The Virginia Institute of Marine Science has begun a new program to train the skilled workers needed to advance Chesapeake Bay’s rapidly growing oyster-farming industry.
The Oyster Aquaculture Training program, or OAT, is the brainchild of professor Stan Allen, Director of the Aquaculture Genetics and Breeding Technology Center (ABC) at VIMS.
Allen established the program, which welcomed its first four trainees in April, to help provide private oyster farmers with workers who are skilled in oyster husbandry in the hatchery and field. ABC staff, principally Karen Hudson and Amanda Chesler, crafted program specifics. The program is funded by an anonymous private donor.
Allen says the program’s goal “is to provide Virginia’s expanding aquaculture industry with trained technicians using a pool of local, interested people.”
Current trainees are Elisabeth Bloom of Hayes, Ben Clark of West Point, Tommy Camp of Williamsburg, and Lisa Domalewski of Virginia Beach. The group ranges from 18- to 25-years old, and includes two college biology majors, a “life-long naturalist,” and a recent high-school graduate.
A 2008 survey by the Sea Grant Marine Advisory Program at VIMS shows a steady growth of oyster aquaculture in Virginia as watermen shift from the traditional planting of “shell on bottom” to farming using cages, racks, and floats. The number of farmed oysters nearly tripled between 2005 and 2006, and growers predicted a 33% increase during the most recent growing season, which would bring the number of farmed oysters to 25,000,000. There was a 6-fold increase in sales of farmed oysters by Virginia growers between 2005 and 2007 (from 843,000 to 4.8 million), and growers expected sales of farmed oysters to reach 7.3 million in 2008.
Although the survey shows that employment figures for Virginia’s oyster aquaculture industry declined between 2006 and 2007, Allen expects job numbers to resume their upward climb as the market grows and hatchery capacity increases. A shortage of oyster seed from existing hatcheries currently limits the growth of aquaculture in the Commonwealth.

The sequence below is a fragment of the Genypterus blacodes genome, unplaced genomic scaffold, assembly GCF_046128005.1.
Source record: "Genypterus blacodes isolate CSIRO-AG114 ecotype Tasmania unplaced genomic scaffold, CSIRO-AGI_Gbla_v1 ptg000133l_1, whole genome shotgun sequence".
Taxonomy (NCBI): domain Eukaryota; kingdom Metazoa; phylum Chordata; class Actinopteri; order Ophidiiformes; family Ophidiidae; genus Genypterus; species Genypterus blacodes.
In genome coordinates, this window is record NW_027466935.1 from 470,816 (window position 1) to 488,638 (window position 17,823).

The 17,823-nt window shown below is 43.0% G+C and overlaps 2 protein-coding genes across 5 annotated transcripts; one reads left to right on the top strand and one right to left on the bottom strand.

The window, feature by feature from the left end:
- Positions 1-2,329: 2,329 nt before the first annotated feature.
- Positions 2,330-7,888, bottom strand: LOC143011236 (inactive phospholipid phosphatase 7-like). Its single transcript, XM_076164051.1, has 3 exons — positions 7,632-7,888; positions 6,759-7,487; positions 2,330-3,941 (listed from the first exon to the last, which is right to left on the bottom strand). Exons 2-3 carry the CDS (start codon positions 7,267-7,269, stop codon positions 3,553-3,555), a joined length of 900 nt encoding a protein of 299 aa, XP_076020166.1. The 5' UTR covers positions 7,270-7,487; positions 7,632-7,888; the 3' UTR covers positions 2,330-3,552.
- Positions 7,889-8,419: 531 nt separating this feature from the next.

During the six-month OAT program, the four trainees will work with VIMS researchers to learn all aspects of oyster farming, from hatchery production to grow-out. Karen Hudson, Research Coordinator at ABC, says “participants will be learning and working alongside researchers during our oyster hatchery season from April to September. The program started with two-week rotations in each area of ABC: hatchery, algae culture, lab, and field.”
The trainees agree that the breadth of the program is one of its key strengths. Clark, a North Carolina native who comes from a family of commercial anglers, says “it’s eye-opening to see what goes on from start to finish.”
“The rotations give participants a sound understanding of all phases of the oyster lifecycle,” adds Hudson. That lifecycle is complex, beginning with free-swimming larvae that subsequently develop into “spat” after attaching to shell on the bottom. Spat grow through a juvenile “seed” stage to reach market size at around 18 to 24 months.
Bloom, who expects to enroll in Thomas Nelson Community College in biology this fall, has enjoyed watching the larvae develop into juveniles. “The experience has really raised my interest in oyster aquaculture,” she says.